Have a symptom?
See what questions
a doctor would ask.

Lack of orgasm Assessment Questionnaire

Questions Your Doctor May Ask - and Why!

During a consultation, your doctor will use various techniques to assess the symptom: Lack of orgasm. These will include a physical examination and possibly diagnostic tests. (Note: A physical exam is always done, diagnostic tests may or may not be performed depending on the suspected condition) Your doctor will ask several questions when assessing your condition. It is important to openly share any pertinent information to help your doctor make an accurate diagnosis.

It is also very important to bring an up-to-date list of all of your all medical conditions, medications including dosages, and names of numbers of any specialist you see.

Create your printable checklist by answering questions that your doctor may ask below:

Privacy Statement
No private information is transferred over the internet. Do not use the "Browser back button", as this may cause data loss.

  1. How long have you had problems with lack of orgasm?

    Why: to determine if lack of orgasm has existed since the onset of adult sexual function (lifelong) or may have been preceded by a period of unimpaired function (acquired). This differentiation is ultimately needed to give proper therapeutic direction.

  2. Is the lack of orgasm intermittent or constant?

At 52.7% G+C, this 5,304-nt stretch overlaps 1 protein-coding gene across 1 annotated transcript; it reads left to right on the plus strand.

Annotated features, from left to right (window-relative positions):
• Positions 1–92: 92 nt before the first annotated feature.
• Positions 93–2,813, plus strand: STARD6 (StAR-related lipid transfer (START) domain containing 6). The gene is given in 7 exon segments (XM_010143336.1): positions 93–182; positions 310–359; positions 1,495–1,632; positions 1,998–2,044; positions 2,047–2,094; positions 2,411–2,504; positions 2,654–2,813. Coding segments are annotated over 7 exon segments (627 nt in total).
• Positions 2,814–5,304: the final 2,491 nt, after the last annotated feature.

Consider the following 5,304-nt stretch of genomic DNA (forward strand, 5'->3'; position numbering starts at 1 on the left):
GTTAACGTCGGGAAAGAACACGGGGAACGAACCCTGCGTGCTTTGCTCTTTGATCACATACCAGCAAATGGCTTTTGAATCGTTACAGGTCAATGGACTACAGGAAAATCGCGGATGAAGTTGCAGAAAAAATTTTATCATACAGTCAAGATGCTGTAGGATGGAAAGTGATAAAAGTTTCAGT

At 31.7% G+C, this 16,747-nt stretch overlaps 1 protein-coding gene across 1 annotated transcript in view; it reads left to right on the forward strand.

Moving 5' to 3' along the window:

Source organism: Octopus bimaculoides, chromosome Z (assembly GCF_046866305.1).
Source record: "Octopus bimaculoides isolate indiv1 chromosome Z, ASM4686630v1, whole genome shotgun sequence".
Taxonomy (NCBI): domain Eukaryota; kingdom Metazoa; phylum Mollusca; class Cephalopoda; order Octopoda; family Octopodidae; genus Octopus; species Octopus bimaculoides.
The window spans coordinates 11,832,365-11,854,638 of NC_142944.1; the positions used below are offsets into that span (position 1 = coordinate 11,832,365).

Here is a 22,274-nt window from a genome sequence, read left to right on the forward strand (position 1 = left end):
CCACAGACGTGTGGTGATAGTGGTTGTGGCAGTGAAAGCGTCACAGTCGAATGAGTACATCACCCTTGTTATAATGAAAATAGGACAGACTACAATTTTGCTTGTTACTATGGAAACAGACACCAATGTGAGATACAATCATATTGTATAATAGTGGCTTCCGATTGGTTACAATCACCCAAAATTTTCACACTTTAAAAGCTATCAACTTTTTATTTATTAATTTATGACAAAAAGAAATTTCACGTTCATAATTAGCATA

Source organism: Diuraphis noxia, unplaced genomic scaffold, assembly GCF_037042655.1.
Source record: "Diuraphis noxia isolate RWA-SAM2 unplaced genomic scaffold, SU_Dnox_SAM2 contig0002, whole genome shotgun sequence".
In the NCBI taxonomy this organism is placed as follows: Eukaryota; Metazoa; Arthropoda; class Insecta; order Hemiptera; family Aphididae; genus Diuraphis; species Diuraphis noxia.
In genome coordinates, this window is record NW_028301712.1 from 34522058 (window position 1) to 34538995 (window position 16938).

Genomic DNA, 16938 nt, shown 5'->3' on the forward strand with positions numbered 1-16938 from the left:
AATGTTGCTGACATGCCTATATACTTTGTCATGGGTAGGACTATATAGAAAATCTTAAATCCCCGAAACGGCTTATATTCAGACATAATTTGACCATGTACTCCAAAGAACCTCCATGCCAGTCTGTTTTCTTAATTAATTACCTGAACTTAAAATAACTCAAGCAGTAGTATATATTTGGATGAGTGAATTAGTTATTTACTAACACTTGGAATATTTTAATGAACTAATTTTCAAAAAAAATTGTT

Why: must determine if the lack of orgasm exists under all (generalized) or just some (situational) sexual circumstances. Generally a problem that appears only sometimes (e.g. with one sexual partner but not with another) can be thought of as arising from psychosocial origins.

  3. If lack of orgasm is intermittent, have you noticed any change in the intensity of your orgasm?
  4. Are you able to achieve orgasm from other activities such as masturbation, manual or oral stimulation?
  5. Sudden or gradual onset of the difficulties?

    Why: gradual onset may suggest an organic cause (i.e. due to medical problems) while sudden onset often suggests a psychological cause (i.e. depression, bereavement, stress, fatigue, performance anxiety, anger and relationship problems).

  6. Is the person with the lack of orgasm male or female?

    Why: Orgasm problems in women are common. Ejaculation problem are common in men (especially premature ejaculation) but orgasm problems in men are uncommon. It is important to note that in men ejaculation and orgasm are distinct phenomenon. It may be mystifying to differentiate the terms ejaculation and orgasm because the two phenomenon usually occur simultaneously. However sometimes there is a problem with one and not the other.

  7. What is your sexual desire or interest level usually like?
  8. Does your partner have any problems with sexual desire, sexual response, orgasm or pain?

    Why: Sexual function involves a partner and thus any sexual dysfunction is also partner related.

  9. What is the reaction of your partner to your problem with lack of orgasm?

    Why: worries about a sexual problem can become an important perpetuating factor.

  10. Are you able to communicate with your partner about what turns you on, your sexual requirements, fantasies, likes and dislikes?
  11. Do you spend much time on love play/ fore play?
  12. Does love making make you feel happy and relaxed?
  13. What positions do you usually use during sexual intercourse?

    Why: some positions are more likely to achieve orgasm in females.

  14. Do you worry about getting pregnant?
  15. Do you worry about getting an STD?
  16. Stress levels?

    Why: this is one of the key factors for causing sexual problems. Stress lowers the levels of some male body chemicals and thus may have the effect of reducing sexual desire and reducing the ability to perform when you do try.

  17. Relationship problems?